Tuesday, May 12, 2009

Colgan 3407

I was listening to the news on iTunes at work today when the followup story on the Feb. 12th crash of Continental Connections played.  The cause that they are investigating is one I fought so hard against back in February.  Pilot error.

Here is the article in the Wall Street Journal.

That crash hit very close to home.  Continental is my old company. The old guy of whom I no longer speak flew for Continental Express. I still have many friends and connections that fly Continental Express for one regional carrier or another and are based out of Newark.  It's a really small family, all in all.  

I've had so many dreams over the years of working a flight as it crashed.  Nightmares, usually. In the same way that I would dream over and over again that I was on the 1ooth floor of the World Trade Center and had to jump, I feel the emotions so clearly.  Even all these years out of the industry, I still have these dreams regularly.  And so, having flown so many times, I can so clearly imagine how those flight attendants felt on their jumpseats; trying to look calm for the passengers that were looking to them for some comprehension of the situation. But they knew what was happening.  They knew how close they were on their descent and they knew when the plane started to buck and roll wildly that they were going to die.  It breaks my heart to think of what everyone on that flight went through.

At the time of the crash, it looked like icing was the leading factor.  From the looks of how the captain handled the situation, he may have thought it was tail icing, which makes sense based on the reported conditions in the area.  The big trick from God on aerodynamics is that with wing icing you do what the plane is designed for, push the stick forward and increase thrust (step on the gas).  With tail icing, you pull back on the stick to decrease speed.  But it is really hard to know which condition you are presented with.  Every model handles differently, each plane indicates stalls differently.  

But now, the death of all of those people are being blamed on this one man.  That makes me so sad for his family.  For those fliers reading this, you're probably thinking, "hell yeah, we blame him!  It was his responsibility to fly the plane!".   I think we all take for granted what that entails. We get on a plane and expect that it's routine for these people.  And it gets that way.  Flight crews get so used to day in/day out regular conditions that we can be complacent when something finally happens.  The idea is to train us so systematically that the procedures are emblazoned in our minds so that it is completely natural to follow those procedures.  I'm speaking from experience in the cabin.  When I had a passenger down with a heart attack I did, robotically even, what I had been trained to do.  

However, I have also been in the cockpit.  I have flown a plane.  I honestly couldn't handle the pressure of the fact that my mistake, in an instant, could cause my or anyone's death.  There is SO MUCH going on in that cockpit.  There are SO MANY things to consider when making any split-second decision.  Hearing Capt. Sully retell the story of the Hudson River landing gives you an indication of that.  His calm, calculated handling saved hundreds.  But he had been flying for more than 20 years.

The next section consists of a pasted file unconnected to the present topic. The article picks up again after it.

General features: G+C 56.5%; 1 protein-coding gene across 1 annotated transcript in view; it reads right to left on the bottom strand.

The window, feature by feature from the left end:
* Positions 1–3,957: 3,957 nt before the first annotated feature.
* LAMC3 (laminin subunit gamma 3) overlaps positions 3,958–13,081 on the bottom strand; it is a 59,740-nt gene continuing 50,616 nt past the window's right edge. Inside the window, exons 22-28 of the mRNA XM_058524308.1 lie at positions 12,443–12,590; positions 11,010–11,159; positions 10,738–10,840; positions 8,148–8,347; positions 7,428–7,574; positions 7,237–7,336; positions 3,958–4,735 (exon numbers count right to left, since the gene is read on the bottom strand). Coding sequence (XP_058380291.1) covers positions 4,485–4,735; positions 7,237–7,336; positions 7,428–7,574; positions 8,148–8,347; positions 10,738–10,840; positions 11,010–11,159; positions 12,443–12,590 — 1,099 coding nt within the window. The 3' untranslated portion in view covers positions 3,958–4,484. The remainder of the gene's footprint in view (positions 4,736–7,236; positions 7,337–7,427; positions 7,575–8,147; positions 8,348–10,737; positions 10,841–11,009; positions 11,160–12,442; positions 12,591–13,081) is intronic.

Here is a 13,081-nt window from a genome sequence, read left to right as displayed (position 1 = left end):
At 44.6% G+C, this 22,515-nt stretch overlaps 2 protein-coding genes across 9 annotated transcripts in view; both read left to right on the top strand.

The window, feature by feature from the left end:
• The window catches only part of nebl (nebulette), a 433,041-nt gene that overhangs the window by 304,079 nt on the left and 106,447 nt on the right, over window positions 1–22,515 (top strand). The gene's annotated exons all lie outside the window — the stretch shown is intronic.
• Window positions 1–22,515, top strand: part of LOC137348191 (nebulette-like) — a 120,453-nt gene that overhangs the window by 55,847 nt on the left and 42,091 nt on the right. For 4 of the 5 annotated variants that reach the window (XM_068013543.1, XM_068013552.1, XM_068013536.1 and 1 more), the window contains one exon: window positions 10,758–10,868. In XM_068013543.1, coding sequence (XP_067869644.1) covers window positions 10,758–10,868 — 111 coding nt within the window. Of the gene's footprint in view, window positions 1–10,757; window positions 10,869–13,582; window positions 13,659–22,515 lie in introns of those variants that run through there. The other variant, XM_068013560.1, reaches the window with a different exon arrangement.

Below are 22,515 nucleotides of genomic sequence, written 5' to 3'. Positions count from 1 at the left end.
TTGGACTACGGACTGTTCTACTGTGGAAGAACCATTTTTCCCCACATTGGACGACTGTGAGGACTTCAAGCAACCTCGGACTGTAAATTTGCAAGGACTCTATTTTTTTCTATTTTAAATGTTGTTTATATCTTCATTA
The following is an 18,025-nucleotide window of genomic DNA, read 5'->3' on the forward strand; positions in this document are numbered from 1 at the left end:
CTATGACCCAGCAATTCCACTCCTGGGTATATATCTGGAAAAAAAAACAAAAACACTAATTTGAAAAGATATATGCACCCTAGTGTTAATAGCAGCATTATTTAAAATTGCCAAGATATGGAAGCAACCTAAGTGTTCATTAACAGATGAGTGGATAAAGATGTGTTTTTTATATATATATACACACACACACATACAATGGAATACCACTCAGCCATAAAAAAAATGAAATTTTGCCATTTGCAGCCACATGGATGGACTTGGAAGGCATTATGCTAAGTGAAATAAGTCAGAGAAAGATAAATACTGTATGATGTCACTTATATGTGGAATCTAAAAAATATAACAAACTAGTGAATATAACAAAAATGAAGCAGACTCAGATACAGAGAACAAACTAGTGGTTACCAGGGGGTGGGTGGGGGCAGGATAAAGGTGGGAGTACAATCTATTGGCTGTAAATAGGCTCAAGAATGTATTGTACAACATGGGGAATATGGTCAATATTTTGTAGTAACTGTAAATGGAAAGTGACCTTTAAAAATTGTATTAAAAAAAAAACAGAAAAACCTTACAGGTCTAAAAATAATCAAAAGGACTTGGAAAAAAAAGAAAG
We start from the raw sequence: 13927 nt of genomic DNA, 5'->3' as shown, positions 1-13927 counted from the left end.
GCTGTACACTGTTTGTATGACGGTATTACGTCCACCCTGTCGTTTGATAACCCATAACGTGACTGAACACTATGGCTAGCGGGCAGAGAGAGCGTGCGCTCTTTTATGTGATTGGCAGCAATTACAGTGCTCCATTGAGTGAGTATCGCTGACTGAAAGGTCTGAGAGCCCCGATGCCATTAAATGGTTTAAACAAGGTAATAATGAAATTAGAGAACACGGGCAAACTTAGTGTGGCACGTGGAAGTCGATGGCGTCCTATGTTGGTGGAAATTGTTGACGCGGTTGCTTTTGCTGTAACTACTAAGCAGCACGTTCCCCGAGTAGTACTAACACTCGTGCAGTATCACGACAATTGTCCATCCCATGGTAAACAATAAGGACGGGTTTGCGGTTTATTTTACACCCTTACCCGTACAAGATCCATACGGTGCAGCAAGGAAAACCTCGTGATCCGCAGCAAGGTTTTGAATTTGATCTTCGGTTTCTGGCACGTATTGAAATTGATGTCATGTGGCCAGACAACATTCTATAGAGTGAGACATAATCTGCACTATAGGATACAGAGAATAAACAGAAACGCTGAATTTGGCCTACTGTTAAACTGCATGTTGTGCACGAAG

The fact is, this pilot wasn't trained extensively enough.  You can bet that there will be new FAA requirements due to this accident.  But we have to remember, the people flying those regional jets are there for a reason...you have to start somewhere.  They are usually just building flight hours so that they can get to the majors.  The hours they acquired (which are pretty minimal) in order to get hired on were likely as flight instructors on completely different equipment than what they are now flying.  Flying for the regionals is like continued training.  Perhaps this is a new concept to the press, but it is understood in the industry.  If you took pilots with little experience out of the cockpits of regional carriers, there would be no one left to fly.  When they get the hours that the public would expect from them to qualify as experienced, they jump ship and go to the bigger airlines because that is the whole point.

Don't get me wrong, there are a lot of great pilots out there in the regionals.  There are those that handle pressure better than others.  Perhaps this captain wasn't one of them.  I just hate to see the press pick apart things like "idle chatter" below 10,000 ft. and how that is not allowed by the FAA.  They point to the fact that the co-pilot was congested as if that would in any way contribute to the situation. When you are congested and fly your ears don't pressurize normally and it can cause severe pain and bursting eardrums...but she never said a word about pain once she was inflight, so why even bring that up?  She did nothing wrong, yet they are trying to cast doubt on her ability to fly that day.

Yes, I know I am rambling.  No, I don't guess I really have a point.  I guess, with the airline industry being so close, it feels like they are picking on family.  Family that is no longer here to defend themselves.  I guess the greatest loss is that no one in that plane stood a chance.  That finality absolutely breaks my heart. 

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